I needed time to get up the next day in Kyoto as I was not really feeling well. After having a little breakfast from the previous night’s takeaway and popping some anti-flu meds, I’ve slowly prepared myself, took a long leisurely shower before finally heading out.
From the Nishi Honganji Temple, we crossed the street and walked a few steps to the Costume Museum, which was just five minutes away. After entering the building, we had to take the lift as the museum is on the 5th floor. Inside was a very elaborate miniature presentation of scenes from the novel “The Tale of Genji and his life in the Rokujyo-in Mansion”, to “provide understanding for the costumes and culture of the nobility in the Heian period (794-1185)“. It was indeed quite impressive, and there was a multitude of little costumes and scenes. One small room was provided for visitors to try on some outfits and be photographed in such traditional garbs. There were school children who tried on some costumes.
After the Costume Museum, we needed breakfast and went to a nearby coffee shop/grocery store. I spilt my coffee on the table, but at least we had something to eat. My friend had bought more of the bread where you always have the surprise of what’s inside (if you don´t speak Japanese). Usually, it was something like beans or pudding.
From the coffee shop, we crossed the street back to the Nishi Honganji Temple, where also a bus stop is located. We didn’t have to wait long, until the Bus 9 arrived, which took us in about five stations to the Nijo Castle, one of seventeen assets of Historic Monuments of Ancient Kyoto World Heritage Site. The bus stop was just in front of it, and we finally could use the day ticket for local transportation we bought the day before. It was still early, but there were quite some people already, but it is a vast complex. Especially impressive next to the enormous walls and the gardens were the nightingale floor inside, which makes a creaking sound when you walk over it, and it was designed that way to hear possible intruders and protect the occupants.
From Nijo Castle we walked back to the bus station where we came from and took the next Bus 9 (you can also take bus 12) further northwards to the Nishijin Textile Center. They have about seven Kimono Fashion Shows a day, where especially impressive Kimonos are presented on a catwalk. Of course, we stayed for one show and also did some (window) shopping at their store. But my friend actually bought something for his sister. He couldn’t resist when he saw candied cherry blossoms at their sweets shop. We found out later that the cherry blossoms weren’t candied, but actually salted! That’s what you get from not knowing Japanese before going to Japan.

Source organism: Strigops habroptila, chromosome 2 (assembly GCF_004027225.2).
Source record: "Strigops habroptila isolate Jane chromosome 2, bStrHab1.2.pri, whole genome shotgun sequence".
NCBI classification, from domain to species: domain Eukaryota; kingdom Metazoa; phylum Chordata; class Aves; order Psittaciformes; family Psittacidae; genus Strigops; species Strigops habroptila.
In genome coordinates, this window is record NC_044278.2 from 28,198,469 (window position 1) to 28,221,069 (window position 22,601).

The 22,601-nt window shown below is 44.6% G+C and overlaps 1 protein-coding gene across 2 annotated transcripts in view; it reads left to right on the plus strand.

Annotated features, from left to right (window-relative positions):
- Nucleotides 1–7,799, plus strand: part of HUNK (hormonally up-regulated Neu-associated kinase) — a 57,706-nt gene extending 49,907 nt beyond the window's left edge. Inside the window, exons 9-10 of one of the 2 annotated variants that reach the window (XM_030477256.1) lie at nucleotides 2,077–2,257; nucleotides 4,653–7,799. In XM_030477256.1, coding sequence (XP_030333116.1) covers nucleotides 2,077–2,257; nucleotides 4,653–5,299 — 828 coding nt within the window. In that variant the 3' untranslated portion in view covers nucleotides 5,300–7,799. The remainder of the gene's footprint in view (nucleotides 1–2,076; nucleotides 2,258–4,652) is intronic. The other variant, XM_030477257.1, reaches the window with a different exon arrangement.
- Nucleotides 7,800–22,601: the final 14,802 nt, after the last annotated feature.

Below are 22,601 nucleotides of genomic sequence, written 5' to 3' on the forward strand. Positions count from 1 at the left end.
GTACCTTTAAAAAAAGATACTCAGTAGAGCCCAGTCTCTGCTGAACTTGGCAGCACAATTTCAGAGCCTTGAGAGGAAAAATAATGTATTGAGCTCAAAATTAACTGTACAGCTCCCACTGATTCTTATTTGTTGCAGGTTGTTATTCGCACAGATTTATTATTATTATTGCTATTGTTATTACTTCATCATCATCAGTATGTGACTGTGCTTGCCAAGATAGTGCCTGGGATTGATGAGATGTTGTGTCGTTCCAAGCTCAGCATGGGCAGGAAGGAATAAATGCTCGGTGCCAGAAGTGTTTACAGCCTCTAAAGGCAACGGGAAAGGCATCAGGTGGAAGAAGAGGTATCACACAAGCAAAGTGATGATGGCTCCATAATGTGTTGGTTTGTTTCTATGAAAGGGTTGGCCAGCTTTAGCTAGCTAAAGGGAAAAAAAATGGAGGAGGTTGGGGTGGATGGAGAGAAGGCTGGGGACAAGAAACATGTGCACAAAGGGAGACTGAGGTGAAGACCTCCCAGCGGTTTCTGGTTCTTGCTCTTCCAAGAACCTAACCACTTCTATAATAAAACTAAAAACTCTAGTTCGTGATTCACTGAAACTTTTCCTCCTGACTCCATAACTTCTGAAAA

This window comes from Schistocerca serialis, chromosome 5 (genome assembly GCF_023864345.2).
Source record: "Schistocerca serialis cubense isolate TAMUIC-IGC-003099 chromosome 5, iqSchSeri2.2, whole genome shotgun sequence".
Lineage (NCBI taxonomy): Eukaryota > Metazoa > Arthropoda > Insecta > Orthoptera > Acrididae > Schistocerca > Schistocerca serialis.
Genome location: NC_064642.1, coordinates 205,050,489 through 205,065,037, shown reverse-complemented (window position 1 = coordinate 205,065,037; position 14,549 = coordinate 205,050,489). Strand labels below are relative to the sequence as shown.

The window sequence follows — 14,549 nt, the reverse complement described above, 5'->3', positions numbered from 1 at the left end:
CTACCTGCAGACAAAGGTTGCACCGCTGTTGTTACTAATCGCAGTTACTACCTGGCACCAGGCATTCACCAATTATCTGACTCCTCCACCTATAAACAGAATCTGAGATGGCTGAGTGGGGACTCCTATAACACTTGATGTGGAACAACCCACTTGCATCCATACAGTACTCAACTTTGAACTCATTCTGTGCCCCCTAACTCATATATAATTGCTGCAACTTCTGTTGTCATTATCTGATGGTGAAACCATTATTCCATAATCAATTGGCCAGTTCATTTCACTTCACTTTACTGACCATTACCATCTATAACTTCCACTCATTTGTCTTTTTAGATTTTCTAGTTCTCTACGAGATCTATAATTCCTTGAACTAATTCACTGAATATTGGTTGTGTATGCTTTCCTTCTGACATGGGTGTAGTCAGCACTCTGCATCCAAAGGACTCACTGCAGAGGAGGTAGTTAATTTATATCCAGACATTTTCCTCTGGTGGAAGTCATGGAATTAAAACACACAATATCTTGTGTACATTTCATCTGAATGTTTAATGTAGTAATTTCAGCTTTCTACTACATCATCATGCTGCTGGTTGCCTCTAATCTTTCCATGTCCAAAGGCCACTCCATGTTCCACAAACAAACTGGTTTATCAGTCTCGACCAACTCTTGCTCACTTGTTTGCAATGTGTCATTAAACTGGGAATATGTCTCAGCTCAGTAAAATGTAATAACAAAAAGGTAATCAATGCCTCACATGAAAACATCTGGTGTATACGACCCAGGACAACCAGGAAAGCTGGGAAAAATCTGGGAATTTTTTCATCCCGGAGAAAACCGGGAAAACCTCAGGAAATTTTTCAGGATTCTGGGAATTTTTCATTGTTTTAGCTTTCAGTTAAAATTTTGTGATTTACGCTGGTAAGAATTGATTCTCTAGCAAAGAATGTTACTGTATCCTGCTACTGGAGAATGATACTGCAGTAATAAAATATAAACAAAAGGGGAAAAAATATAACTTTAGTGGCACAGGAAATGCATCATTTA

Back at the bus station, we took Bus 12 to the Kinkakuji Temple, the Golden Pavilion, which is one of the most famous attractions in Kyoto and of course, a World Heritage Site. There were lots of people, but I managed to squeeze myself to get a good view of the temple and shot some decent pictures of it.
From Kinkakuji Temple we walked back to the Bus Stop and continued with Bus 12, which was wrong because it ended a station further. We should have taken Bus 59, which extends to Ryoanji Temple. So we just walked the rest to the Ryoanji Temple, another World Heritage Site. It was less crowded and more peaceful there, and we sat for some time at the zen rock garden and walked around the complex with a beautiful lake. Later I had udon soup there since I needed some energy.
Time was unfortunately short, but there was still a chance to see at least one more temple, the Ninnaji Temple, also a World Heritage Site. To save time we took a cab, although it is within walking distance. It had an impressive, colossal gate and looked very promising. We were able to see the inside of one building for about 15 minutes, but then it was about time to go since they are closing the complex for the day.
We walked just southwards to the little train/tram station Omuroninnaji and rode four stations until Katabiranotsuji Station, which cost only 200 Yen (about 1.40€). From the tram station, it was a short walk to the train line and the JR Uzumasa Station. We nearly got lost, but then followed the people who looked like they would go to a train station. From Uzumasa Station we could use our still active Japan Rail Pass and went straight back to Kyoto Station. It was unfortunate during the rush hour where people were going home from work, so we were like cattle inside. I was already exhausted and really feeling (throat) sore.
Back at Kyoto Station we went again to the supermarket in the basement of the large shopping centre next to the train station and bought dinner. I immediately climbed onto the bed to rest, and my companion woke me up an hour later or so to go to the Onsen. I obliged thinking I could relax there. Afterwards, I fell asleep in no time.